Lecture 2

What happens when you type a URL and press enter?

DNS (Domain Name Server)

  • We ping the Root Nameserver returns a list of authoritative name servers for the TLD.
  • TLD goes from ".edu" to "go to stanford".
  • The final server is the Authoritative name server

DNS Hijacking Vectors

  • Malware changes user's local DNS settings /etc/hosts
  • Hacked recursive DNS resolver
  • Hacked router
  • Hacked DNS nameserver
  • Compromised user account at DNS provider
  • This can get past https, since they can act like the actual server. Letsencrypt will give you a cert if you can prove that you own a domain.
  • ISP's used to point to their own pages with their ads if a page didn't exist. Comcast, TMobile both do this. Example

DNS Privacy

  • Queries are in plaintext; ISPs have been known to sell this data.
  • Cloudflare 1.1.1.1 or another providers have better privacy policies. Unfortunately, ISPs can still see this, cause they can see that you're sending to cloudflare. The solution is DNS-over-HTTPS (default on Firefox; flag-blocked in Chrome via chrome://flags/#dns-over-https). You can also set this at the router level.

When you get IP address

  • Send http request, receive response from the given server

Anatomy of an HTTP Request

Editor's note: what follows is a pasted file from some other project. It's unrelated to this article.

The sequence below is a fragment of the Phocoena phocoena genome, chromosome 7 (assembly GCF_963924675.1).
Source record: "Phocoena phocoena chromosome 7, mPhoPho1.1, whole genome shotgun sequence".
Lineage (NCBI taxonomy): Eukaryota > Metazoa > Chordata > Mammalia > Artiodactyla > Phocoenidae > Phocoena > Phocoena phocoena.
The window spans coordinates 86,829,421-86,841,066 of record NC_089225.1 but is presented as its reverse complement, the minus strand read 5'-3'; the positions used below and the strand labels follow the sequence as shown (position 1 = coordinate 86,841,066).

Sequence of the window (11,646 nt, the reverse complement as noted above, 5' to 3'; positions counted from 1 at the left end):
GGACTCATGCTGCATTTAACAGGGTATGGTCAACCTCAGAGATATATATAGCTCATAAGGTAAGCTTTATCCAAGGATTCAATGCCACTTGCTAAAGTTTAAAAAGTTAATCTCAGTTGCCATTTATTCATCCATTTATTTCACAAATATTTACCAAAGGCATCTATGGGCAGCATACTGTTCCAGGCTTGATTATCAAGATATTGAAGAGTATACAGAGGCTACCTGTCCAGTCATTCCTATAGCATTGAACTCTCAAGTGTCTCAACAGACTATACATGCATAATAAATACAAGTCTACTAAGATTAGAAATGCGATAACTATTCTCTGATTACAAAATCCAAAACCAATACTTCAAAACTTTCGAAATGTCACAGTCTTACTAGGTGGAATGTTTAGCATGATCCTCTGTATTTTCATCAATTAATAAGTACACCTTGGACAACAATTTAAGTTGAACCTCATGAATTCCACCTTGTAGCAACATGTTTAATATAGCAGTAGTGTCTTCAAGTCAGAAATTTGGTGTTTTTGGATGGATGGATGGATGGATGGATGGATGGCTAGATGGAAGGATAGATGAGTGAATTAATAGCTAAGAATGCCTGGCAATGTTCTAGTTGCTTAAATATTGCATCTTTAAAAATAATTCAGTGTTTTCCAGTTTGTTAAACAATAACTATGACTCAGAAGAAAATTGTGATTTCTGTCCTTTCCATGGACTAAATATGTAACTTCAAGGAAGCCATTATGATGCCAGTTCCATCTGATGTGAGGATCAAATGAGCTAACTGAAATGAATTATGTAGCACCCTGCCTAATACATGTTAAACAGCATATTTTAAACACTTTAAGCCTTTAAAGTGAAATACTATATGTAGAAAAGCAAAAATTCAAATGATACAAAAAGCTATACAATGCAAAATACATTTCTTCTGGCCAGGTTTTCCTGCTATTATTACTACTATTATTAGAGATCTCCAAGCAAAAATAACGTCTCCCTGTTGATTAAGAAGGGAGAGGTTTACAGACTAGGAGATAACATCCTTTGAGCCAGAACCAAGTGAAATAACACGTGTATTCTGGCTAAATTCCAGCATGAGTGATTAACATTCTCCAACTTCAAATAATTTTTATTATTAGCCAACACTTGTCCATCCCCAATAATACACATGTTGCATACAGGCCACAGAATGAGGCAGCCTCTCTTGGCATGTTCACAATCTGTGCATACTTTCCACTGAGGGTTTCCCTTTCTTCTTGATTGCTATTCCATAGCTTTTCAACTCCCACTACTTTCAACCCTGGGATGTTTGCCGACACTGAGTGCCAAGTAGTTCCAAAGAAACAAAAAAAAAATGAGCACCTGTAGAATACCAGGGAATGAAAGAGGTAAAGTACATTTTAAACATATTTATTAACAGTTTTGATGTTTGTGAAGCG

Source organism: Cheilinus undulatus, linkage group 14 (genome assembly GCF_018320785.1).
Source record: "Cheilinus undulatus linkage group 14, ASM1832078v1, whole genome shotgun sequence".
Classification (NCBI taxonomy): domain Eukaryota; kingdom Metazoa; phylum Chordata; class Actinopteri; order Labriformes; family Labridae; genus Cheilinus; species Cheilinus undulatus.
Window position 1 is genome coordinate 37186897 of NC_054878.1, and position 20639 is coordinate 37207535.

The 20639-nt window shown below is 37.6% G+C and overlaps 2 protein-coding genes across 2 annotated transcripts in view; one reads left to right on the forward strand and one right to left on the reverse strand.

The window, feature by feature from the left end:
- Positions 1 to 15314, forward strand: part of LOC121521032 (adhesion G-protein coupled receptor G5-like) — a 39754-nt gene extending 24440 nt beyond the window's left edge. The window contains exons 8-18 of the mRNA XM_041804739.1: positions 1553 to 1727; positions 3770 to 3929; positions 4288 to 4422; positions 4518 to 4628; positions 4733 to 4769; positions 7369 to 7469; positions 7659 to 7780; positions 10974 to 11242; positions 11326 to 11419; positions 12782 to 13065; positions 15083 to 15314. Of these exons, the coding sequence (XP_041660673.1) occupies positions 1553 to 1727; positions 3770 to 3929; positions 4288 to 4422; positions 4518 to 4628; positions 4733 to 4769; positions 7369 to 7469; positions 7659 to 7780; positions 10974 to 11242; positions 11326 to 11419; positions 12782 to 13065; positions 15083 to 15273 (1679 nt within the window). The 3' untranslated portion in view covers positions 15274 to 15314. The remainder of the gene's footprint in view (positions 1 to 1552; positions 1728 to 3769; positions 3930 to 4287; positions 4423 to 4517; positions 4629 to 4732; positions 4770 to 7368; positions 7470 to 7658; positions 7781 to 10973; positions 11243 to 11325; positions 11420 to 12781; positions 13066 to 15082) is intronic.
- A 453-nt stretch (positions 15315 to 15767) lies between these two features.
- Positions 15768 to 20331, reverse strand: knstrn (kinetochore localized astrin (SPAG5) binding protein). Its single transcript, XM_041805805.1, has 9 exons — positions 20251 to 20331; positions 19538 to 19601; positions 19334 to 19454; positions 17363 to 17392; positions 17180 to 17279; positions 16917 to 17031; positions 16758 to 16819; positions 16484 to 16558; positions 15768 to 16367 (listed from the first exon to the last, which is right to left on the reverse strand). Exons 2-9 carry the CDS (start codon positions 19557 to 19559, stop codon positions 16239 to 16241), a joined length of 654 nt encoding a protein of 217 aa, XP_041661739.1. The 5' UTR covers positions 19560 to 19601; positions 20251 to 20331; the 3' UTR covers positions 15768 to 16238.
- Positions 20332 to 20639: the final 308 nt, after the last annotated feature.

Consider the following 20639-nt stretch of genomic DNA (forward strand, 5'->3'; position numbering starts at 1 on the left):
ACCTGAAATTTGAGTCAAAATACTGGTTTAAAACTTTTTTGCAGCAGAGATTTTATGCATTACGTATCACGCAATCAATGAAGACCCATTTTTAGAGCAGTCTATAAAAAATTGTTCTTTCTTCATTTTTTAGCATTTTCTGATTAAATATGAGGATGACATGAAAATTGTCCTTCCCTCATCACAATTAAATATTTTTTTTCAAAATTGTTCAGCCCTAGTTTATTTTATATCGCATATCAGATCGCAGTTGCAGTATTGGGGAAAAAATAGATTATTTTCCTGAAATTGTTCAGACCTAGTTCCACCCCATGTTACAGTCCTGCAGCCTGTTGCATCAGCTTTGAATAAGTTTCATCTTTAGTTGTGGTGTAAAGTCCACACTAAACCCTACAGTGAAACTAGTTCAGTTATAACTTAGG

GET / HTTP/1.1
Host: example.com


  • It's important to have the newlines at the end!
  • Method (GET/POST/PUT)
  • Path (/)
  • Protocol (HTTP/1.1)
  • Example: GET / HTTP/1.1

Anatomy of an HTTP Response

HTTP/1.1 200 OK
Content-Length: 9001
Content-Type: text/html; charset=UTF-8
Date: Tue, 24 Sep 2019 20:30:00 GMT

<!DOCTYPE html ...
  • Protocol Version
  • Status Code
  • Status Message

Useful Headers

  • Host: Domain name
  • User-Agent: Name of browser & OS
  • Referer: webpage that led you to this one
  • Cookie: Cookie the server gave you
  • Range: Subset of bytes to fetch
  • Cache-Control: Do you want a cached response?
  • If-Modified-Since: Only load response if modified recently
  • Connection: Control TCP socket (keep-alive or close)
  • Accept: What type of content we want (ex: text/html)
  • Accept-Encoding: Encoding algs we understand (ex: gzip)
  • Accept-Language: What language we want

HTTP Protocol

  • Extensible: Just add HTTP headers to add new features
  • Stateless: Two requests have no relation to each other
  • Transport protocol agnostic: The only requirement is reliability (doesn't have to be TCP)
  • Proxy servers can be used to let multiple servers seem as a single server (Client -> Proxy -> One of many serverns)

Status Codes

  • 1xx: Informational
  • 2xx: Success
  • 3xx: Redirection
  • 4xx: User messed up
  • 5xx: Server messed up

Layers of the internet

  1. HTML/CSS/JS
  2. HTTP
  3. TLS
  4. TCP
  5. IP

Cookies

Cookie: theme=dark; (Header name, cookie name, cookie value)

Referred in


If you think this note resonated, be it positive or negative, send me a direct message on Twitter or an email and we can talk. Also ping if you'd like to know the updates on this note.